|Publisher:||Princeton University Press|
|Edition description:||New Edition|
|Product dimensions:||6.50(w) x 9.30(h) x 1.50(d)|
About the Author
Viviana A. Zelizer is the Lloyd Cotsen '50 Professor of Sociology at Princeton University. She is the author of "The Purchase of Intimacy, The Social Meaning of Money, Pricing the Priceless Child" (all Princeton), and "Morals and Markets: The Development of Life Insurance in the United States".
Table of ContentsPreface ix
Introduction: The Lives behind Economic Lives 1
Part one: Valuation of Human Lives
Chapter 1: Human Values and the Market: The Case of Life Insurance and Death in Nineteenth-Century America 19
Chapter 2: The Price and Value of Children: The Case of Children's Insurance in the United States 40
Chapter 3: From Baby Farms to Baby M 61
Chapter 4: The Priceless Child Revisited 72
Part Two: The Social Meaning of Money Introduction 89
Chapter 5: The Social Meaning of Money: "Special Monies" 93
Chapter 6: Fine Tuning the Zelizer View 128
Chapter 7: Payments and Social Ties 136
Chapter 8: Money, Power, and Sex 150
Part Three: Intimate Economies
Chapter 9: Do Markets Poison Intimacy? 171
Chapter 10: The Purchase of Intimacy 181
Chapter 11: Kids and Commerce 213
Chapter 12: Intimacy in Economic Organizations 237
Part Four: The Economy of Care
Chapter 13: Caring Everywhere 275
Chapter 14: Risky Exchanges 288
Part Five: Circuits of Commerce
Chapter 15: Circuits within Capitalism 311
Chapter 16: Circuits in Economic Life 344
Part Six: Appraising Ec onomic Lives: Critiques and Syntheses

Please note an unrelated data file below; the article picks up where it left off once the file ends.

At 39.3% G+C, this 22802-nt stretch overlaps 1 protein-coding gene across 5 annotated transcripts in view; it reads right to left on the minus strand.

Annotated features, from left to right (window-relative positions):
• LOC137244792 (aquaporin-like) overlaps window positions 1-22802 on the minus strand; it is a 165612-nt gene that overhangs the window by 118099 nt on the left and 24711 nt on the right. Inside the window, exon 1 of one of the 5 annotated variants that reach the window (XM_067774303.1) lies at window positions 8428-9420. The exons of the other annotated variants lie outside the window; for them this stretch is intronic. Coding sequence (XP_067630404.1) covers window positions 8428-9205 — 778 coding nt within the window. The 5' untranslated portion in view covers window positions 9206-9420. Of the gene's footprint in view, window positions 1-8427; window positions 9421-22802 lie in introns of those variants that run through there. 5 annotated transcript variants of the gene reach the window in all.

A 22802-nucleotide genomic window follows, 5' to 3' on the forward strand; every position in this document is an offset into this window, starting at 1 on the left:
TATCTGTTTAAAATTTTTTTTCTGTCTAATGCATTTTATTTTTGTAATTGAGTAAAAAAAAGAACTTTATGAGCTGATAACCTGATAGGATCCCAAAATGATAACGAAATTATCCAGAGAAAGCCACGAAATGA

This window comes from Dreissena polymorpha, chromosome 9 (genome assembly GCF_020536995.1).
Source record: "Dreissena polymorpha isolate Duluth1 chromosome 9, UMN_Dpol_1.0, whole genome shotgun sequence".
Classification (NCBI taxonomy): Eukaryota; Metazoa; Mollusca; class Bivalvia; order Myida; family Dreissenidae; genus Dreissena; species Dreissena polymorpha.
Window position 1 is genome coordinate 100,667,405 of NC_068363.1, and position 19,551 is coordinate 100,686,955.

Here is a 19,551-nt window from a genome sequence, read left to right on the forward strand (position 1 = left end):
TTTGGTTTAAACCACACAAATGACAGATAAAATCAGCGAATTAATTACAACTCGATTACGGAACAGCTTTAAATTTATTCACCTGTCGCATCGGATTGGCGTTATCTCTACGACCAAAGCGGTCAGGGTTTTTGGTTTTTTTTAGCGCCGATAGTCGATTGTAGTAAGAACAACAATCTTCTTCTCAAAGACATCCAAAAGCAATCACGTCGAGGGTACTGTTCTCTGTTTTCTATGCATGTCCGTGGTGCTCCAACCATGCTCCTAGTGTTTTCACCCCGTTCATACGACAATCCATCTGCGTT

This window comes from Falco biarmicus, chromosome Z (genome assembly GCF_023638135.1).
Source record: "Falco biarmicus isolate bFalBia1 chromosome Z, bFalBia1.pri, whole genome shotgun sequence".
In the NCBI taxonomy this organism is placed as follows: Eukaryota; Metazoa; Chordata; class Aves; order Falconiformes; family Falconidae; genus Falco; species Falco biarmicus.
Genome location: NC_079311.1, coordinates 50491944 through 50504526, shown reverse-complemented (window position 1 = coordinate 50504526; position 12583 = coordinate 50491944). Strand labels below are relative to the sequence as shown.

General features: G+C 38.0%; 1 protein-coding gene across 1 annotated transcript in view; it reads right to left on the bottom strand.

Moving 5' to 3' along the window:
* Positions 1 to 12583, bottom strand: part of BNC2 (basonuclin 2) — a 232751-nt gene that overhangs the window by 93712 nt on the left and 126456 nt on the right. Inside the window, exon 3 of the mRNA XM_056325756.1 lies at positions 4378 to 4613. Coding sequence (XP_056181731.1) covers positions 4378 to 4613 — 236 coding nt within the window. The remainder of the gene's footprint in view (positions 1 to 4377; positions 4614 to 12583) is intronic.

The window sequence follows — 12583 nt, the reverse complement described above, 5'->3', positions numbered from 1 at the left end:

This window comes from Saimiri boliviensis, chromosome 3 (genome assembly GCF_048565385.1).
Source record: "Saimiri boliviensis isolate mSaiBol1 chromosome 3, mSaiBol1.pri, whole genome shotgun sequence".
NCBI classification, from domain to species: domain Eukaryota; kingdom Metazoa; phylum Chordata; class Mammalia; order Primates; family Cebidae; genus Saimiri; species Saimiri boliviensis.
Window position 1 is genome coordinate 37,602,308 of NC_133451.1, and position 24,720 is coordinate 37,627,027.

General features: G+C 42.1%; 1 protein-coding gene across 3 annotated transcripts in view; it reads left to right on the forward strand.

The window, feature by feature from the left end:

Chapter 17: Beyond the Polemics on the Market: Establishing a Theoretical and Empirical Agenda 363
Chapter 18: Pasts and Futures of Economic Sociology 383
Chapter 19: Culture and Consumption 398
Chapter 20: Ethics in the Economy 440
Published Works of Viviana A. Zelizer on Economic Sociology 459
What People are Saying About This
No one else does what Viviana Zelizer does, or in the way she does it. With attractively rigorous scholarship, she reveals hidden meanings in things we otherwise take for granted. Spanning Zelizer's career to date, Economic Lives is welcome for bringing key contributions together in one volume.
Ronald S. Burt, University of Chicago Booth School of Business
This excellent, attractive, and very welcome collection contains some truly wonderful pieces.
Richard Swedberg, Cornell University
Economic Lives is an outstanding collection by one of the most original thinkers in economic sociology. In addition to bringing together some of her most brilliant papers, Viviana Zelizer provides an integrative analysis of her work and how it relates to the thinking of others who want to understand the fundamental nature of the economy. I know of no one else who can so thoughtfully describe everything from the beginnings of the cultural turn in economic sociology to leading-edge interpretations of what is happening in capitalism today. No serious student of economic sociology will want to neglect this book.
Rakesh Khurana, Harvard Business School
No one has done more to change the way social scientists think about economic life than Viviana Zelizer. This definitive volume, which pulls together her central contributions, is the best introduction to the work of one of today's most influential scholars.
Donald MacKenzie, University of Edinburgh
Behind GNP statistics, stock market figures, and profit-loss statements lies a seething tapestry of human social relations. In this exciting collection of her writings on the sociology of economic life, Viviana Zelizer brings this tapestry to life and in focus, stressing the tense synergy of calculation and emotion and the tacit but ever-changing boundaries between market exchange and human intimacy. Zelizer records the psychodynamics of moving boundaries and mutual redefinitions between the worlds of impersonal exchange, money, and wealth on the one hand, and the private worlds of love, friendship, child rearing, and caring on the other. A must-read for anyone interested in the mutual constitution of objective and subjective realities in both history and contemporary life.
Herbert Gintis, Santa Fe Institute and the Central European University